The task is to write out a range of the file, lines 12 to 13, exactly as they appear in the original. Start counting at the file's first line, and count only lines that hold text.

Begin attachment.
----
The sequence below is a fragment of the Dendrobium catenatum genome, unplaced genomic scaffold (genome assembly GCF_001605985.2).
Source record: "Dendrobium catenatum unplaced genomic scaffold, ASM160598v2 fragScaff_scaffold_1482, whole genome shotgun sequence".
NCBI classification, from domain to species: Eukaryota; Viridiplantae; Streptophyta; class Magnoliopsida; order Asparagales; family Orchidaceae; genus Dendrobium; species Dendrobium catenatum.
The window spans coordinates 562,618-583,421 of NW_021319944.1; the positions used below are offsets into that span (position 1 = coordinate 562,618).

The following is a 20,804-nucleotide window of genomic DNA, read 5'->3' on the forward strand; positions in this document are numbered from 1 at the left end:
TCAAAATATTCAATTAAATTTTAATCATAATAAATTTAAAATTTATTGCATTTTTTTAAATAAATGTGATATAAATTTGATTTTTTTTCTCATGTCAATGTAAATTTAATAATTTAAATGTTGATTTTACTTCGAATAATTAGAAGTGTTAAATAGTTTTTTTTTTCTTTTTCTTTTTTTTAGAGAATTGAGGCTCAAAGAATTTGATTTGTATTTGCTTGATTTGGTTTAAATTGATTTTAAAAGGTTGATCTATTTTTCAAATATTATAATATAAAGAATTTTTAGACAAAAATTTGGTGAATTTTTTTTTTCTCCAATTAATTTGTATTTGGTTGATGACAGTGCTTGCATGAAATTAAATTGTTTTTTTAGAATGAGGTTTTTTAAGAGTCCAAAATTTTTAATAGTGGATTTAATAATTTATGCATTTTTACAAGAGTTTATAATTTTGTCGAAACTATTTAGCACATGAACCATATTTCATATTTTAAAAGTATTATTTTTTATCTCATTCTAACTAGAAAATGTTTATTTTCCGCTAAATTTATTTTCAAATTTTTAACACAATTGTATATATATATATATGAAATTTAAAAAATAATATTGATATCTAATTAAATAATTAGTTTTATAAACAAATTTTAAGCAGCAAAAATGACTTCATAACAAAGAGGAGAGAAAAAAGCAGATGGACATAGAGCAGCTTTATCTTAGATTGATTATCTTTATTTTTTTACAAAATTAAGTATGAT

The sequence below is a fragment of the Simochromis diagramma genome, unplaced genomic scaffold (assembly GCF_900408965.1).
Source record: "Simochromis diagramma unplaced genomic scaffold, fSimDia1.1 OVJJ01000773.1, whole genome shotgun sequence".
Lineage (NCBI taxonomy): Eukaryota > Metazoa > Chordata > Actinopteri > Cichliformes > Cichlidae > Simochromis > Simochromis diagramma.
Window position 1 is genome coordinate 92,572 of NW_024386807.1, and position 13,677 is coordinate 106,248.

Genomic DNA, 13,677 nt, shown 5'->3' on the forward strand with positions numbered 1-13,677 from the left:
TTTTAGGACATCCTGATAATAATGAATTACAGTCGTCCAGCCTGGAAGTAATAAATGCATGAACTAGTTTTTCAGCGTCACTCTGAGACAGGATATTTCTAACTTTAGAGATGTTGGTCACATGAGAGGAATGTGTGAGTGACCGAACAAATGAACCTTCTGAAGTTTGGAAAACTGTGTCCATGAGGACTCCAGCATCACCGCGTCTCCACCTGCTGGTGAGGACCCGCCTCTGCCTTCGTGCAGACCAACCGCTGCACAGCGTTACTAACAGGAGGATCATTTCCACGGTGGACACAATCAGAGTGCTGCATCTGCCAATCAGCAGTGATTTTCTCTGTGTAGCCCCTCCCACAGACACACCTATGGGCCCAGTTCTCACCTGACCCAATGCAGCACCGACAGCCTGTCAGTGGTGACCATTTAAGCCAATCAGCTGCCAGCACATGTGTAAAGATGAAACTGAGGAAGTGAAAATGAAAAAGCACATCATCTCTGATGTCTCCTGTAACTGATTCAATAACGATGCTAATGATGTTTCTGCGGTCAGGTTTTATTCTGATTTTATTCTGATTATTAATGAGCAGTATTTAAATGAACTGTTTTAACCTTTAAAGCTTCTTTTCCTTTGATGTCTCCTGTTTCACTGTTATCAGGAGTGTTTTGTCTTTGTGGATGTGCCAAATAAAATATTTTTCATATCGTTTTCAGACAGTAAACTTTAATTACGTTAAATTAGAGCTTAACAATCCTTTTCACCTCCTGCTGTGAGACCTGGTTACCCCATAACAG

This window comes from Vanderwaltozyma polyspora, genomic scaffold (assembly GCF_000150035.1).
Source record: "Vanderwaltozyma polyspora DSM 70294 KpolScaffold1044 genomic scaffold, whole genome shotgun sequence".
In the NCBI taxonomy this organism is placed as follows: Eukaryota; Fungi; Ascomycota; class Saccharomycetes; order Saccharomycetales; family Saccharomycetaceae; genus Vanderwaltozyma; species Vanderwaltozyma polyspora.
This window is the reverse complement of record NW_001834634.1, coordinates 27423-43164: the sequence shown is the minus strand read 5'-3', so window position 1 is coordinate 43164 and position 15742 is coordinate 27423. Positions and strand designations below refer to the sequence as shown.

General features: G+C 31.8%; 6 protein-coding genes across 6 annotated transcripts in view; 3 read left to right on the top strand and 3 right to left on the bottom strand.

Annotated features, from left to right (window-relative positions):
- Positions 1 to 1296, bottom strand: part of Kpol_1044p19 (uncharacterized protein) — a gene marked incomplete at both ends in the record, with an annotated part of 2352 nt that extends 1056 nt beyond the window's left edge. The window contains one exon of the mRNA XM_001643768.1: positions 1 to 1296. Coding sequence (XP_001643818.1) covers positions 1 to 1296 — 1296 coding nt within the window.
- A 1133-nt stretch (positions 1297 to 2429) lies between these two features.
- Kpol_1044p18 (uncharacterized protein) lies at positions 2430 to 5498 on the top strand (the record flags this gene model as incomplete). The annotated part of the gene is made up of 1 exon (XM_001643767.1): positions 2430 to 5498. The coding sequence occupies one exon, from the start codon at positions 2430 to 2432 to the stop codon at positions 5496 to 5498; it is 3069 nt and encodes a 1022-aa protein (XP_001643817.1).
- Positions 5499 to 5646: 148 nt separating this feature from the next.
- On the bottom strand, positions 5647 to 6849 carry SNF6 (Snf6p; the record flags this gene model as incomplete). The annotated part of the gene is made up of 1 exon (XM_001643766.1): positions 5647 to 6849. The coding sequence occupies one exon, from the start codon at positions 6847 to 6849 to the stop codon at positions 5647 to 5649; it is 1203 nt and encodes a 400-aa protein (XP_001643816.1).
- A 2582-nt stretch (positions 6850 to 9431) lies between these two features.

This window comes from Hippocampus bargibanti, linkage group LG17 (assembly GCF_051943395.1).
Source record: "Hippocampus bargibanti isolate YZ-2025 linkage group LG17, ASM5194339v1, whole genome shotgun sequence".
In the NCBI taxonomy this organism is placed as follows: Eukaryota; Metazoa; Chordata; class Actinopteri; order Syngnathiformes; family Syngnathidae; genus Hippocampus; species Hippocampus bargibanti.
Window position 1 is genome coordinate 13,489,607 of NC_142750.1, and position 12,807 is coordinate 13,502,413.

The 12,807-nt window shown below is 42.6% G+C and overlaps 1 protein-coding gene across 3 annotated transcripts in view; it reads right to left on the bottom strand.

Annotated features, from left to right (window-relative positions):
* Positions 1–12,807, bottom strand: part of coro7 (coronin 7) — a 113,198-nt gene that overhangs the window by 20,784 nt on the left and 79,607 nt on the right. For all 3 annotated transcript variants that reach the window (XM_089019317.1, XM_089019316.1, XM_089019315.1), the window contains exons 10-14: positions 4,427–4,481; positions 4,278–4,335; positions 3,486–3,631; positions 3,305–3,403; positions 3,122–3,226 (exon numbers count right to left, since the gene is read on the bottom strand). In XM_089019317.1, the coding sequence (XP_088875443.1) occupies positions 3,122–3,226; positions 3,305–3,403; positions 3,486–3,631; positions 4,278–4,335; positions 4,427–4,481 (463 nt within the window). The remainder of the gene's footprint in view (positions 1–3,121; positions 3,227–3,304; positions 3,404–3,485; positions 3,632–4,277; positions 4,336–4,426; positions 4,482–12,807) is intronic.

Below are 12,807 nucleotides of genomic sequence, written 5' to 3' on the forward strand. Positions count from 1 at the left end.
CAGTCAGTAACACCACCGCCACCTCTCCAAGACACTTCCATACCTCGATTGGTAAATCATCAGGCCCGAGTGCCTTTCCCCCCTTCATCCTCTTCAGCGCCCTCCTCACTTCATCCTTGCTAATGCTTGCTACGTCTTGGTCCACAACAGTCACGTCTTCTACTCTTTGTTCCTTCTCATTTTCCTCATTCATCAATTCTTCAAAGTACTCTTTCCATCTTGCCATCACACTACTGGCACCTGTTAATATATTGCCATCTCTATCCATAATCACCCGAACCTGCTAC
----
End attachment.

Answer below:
TTTTAGGACATCCTGATAATAATGAATTACAGTCGTCCAGCCTGGAAGTAATAAATGCATGAACTAGTTTTTCAGCGTCACTCTGAGACAGGATATTTCTAACTTTAGAGATGTTGGTCACATGAGAGGAATGTGTGAGTGACCGAACAAATGAACCTTCTGAAGTTTGGAAAACTGTGTCCATGAGGACTCCAGCATCACCGCGTCTCCACCTGCTGGTGAGGACCCGCCTCTGCCTTCGTGCAGACCAACCGCTGCACAGCGTTACTAACAGGAGGATCATTTCCACGGTGGACACAATCAGAGTGCTGCATCTGCCAATCAGCAGTGATTTTCTCTGTGTAGCCCCTCCCACAGACACACCTATGGGCCCAGTTCTCACCTGACCCAATGCAGCACCGACAGCCTGTCAGTGGTGACCATTTAAGCCAATCAGCTGCCAGCACATGTGTAAAGATGAAACTGAGGAAGTGAAAATGAAAAAGCACATCATCTCTGATGTCTCCTGTAACTGATTCAATAACGATGCTAATGATGTTTCTGCGGTCAGGTTTTATTCTGATTTTATTCTGATTATTAATGAGCAGTATTTAAATGAACTGTTTTAACCTTTAAAGCTTCTTTTCCTTTGATGTCTCCTGTTTCACTGTTATCAGGAGTGTTTTGTCTTTGTGGATGTGCCAAATAAAATATTTTTCATATCGTTTTCAGACAGTAAACTTTAATTACGTTAAATTAGAGCTTAACAATCCTTTTCACCTCCTGCTGTGAGACCTGGTTACCCCATAACAG

This window comes from Vanderwaltozyma polyspora, genomic scaffold (assembly GCF_000150035.1).